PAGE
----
Scotland's GP paediatric scholarship: an evaluation

Educ Prim Care. 2018 May;29(3):166-169. doi: 10.1080/14739879.2018.1427002. Epub 2018 Jan 23.

Abstract

In a previous publication we described the implementation and early evaluation of general practice paediatric scholarships in Scotland. We suggested that it was too early to be able to determine whether this significant investment will produce a return for Scotland in terms of enhanced roles in providing, leading or developing children's services in primary care or at the primary care/secondary care interface. This paper presents the results of a survey of the impact of the scholarship for the first six cohorts of the scholarship (119 General Practitioners). The response rate was 76%. Of the 90 respondents, almost half (44) have developed roles or areas of special paediatric interest either within or out with the practice, or in three cases both within and out with the practice. A total of 37 (43%) of those that continue to work within general practice reported that they have developed areas of special interest of benefit to the practice. Qualitative analysis of free text questions suggested that scholars had benefited from their experience in terms of increased confidence in dealing with child health problems, developing links with secondary care colleagues, and personal gain with respect to role development. What is already known in this area: Changes in GP Training have been suggested in order to provide a workforce that can meet the needs of infants, children and young people. Studies have shown a positive impact of paediatric trainees and GP trainees learning together. Little attention has however been given to the potential to support trained GPs to develop their expertise in child health. What this work adds: Early evaluation of the Scottish Paediatric Scholarship suggested a high degree of satisfaction. This more robust evaluation suggests that almost half (44/90 respondents) have developed roles or areas of special paediatric interest either within or out with the practice, or in three cases both within and out with the practice. Suggestions for future work in this area: A longer follow-up supported by more rigorous qualitative evaluation would be beneficial in understanding to what extent, and how scholars have played an enhanced role in providing, leading or developing children's services in primary care, and what role the scholarship has played in realising this. In addition an assessment of value for money would be important to ensure that the significant investment in the scholarship by NHS Scotland has had demonstrable impact. Ethical statement: As an evaluation of a focused CPD programme, ethical approval was not considered to be necessary.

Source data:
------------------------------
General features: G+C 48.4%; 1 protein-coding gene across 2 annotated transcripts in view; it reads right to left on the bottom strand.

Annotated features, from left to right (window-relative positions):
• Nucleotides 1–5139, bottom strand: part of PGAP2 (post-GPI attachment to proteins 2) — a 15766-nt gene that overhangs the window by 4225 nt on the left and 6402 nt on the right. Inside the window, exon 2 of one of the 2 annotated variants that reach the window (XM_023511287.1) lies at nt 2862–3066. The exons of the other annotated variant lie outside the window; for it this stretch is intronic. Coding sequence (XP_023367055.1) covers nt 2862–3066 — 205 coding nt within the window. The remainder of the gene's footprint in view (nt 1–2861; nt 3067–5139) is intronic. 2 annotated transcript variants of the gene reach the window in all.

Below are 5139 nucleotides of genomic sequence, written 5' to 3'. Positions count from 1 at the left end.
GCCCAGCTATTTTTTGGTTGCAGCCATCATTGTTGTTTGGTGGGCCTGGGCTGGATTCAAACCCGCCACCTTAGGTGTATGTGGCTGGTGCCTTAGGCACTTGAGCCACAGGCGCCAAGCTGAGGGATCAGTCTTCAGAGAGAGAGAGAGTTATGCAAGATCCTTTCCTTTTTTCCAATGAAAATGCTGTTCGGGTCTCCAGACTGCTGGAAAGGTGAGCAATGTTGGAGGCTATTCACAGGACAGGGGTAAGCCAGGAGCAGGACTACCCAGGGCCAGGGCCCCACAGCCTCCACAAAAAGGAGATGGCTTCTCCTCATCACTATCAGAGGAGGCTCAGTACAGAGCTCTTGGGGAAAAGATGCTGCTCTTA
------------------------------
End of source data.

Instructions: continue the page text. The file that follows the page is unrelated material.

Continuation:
Keywords: Primary Health Care; interface; paediatrics; secondary Care; vocational training.

Publication types

  • Evaluation Study

MeSH terms

  • Fellowships and Scholarships*
  • General Practitioners / education*
  • Humans
  • Pediatrics / education*
  • Program Evaluation
  • Scotland
  • Surveys and Questionnaires